People who deserve your time and attention are kind to you. They treat you well. Make the deliberate choice to neither accept nor validate the bad/mean/rude/cutting things people say to you, because if they are doing so they are poopy people and their words need to be flushed away, down down down into the pipes deep deep underground. Why spend time in a septic tank with their gross words when you can be up here in the sunshine with me and the other people who think you’re lovely and want to remind you so at any chance?
Now hop to it, my friends, and let me debunk any negative messaging that’s floating around in that head of yours.
“I am too fat.”
Too fat for what? Can you physically get to the beach or pool? Do you want to enjoy the water, sunshine and waves? Then you’re just the right size to be there.
Too fat for who? If someone stares or says something rude about your weight, remember that they do so because of their own issues. It is not about you.
Have you read Shrill yet? It’s Lindy West sharing her experience of learning how to survive and thrive in a world where not all bodies get the same respect. It is pretty amazing.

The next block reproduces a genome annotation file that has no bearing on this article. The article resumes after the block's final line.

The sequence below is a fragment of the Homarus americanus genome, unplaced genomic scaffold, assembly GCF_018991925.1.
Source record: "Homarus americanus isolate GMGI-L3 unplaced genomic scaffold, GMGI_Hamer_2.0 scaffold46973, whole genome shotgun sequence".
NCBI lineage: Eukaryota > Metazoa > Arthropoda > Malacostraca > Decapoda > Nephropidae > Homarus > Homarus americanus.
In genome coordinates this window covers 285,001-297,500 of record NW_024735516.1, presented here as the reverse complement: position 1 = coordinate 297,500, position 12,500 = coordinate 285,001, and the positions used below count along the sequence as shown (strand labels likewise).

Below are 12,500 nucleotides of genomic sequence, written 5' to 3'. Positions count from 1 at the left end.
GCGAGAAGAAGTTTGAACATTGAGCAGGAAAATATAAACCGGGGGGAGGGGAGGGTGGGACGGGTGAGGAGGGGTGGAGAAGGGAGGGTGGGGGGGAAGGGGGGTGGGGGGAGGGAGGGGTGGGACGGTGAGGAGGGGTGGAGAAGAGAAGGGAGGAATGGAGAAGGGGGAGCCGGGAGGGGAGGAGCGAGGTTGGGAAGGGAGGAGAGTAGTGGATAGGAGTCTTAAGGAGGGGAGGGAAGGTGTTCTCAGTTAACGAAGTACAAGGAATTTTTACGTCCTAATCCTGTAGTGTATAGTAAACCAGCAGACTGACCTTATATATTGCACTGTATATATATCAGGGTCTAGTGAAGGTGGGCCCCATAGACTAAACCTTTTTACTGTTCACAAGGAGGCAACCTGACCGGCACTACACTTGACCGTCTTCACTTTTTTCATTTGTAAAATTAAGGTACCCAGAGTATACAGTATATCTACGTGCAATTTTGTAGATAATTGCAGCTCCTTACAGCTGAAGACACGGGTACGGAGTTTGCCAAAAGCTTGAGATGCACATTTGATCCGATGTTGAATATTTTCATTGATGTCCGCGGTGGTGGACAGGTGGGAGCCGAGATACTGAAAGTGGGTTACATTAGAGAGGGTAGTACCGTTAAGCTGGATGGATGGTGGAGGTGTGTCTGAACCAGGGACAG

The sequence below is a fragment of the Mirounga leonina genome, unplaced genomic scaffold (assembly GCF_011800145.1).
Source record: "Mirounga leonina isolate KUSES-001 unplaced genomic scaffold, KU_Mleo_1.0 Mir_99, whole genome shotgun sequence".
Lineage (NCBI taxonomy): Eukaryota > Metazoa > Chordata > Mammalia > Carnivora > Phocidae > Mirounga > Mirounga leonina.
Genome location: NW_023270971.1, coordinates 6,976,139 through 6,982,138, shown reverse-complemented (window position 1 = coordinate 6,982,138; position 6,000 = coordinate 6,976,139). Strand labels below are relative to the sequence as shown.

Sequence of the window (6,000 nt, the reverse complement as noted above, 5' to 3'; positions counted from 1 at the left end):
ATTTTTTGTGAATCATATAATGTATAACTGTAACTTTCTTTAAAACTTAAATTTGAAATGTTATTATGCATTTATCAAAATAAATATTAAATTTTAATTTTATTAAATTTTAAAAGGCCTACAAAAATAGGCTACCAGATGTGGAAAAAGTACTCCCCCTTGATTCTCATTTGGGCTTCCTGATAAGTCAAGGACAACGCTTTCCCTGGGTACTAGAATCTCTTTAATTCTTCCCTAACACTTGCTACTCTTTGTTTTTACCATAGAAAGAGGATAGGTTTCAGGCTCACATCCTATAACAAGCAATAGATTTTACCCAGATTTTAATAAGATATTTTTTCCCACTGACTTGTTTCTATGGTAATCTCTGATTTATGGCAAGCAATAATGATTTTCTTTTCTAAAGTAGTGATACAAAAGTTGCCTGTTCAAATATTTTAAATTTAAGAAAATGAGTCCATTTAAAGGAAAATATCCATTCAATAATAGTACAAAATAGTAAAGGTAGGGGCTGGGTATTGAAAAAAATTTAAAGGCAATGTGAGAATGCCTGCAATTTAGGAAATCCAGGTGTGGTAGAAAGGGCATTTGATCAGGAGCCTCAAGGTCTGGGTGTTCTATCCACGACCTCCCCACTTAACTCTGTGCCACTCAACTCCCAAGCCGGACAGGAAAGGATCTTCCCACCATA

“I am too skinny.”
Too skinny for what? Can you physically get to the beach or pool? Do you want to enjoy the water, sunshine and waves? Then you’re just the right size to be there.
Too skinny for who? If someone stares or says something rude about your weight, remember that they do so because of their own issues. It is not about you.
Also, ignore that saying about how real women have curves. Real women come in all shapes and sizes. Some have more angles and some have more softness: doesn’t make them any more or less womanly (however it is that they, personally, define that term and relate to it).
“My butt is too big.”
Sir Mix-a-Lot disagrees so much he wrote a song. You might have heard it before.
“My butt is too small.”
When I was a kid I’d sit on everyone’s lap. I also had the flattest, most non-existent derriere around, so would accidentally give them Charlie horses when I did so, earning me the nickname Boney Butt. They could laugh allll they wanted, because that lack of booty allowed me some perks, like I had extra room for lots of candy in my back pockets and could fit into even the smallest spot on a park bench. Know what else you can use a flat butt for? Sitting at the beach. (Sitting is my favorite.)
“I have cellulite.”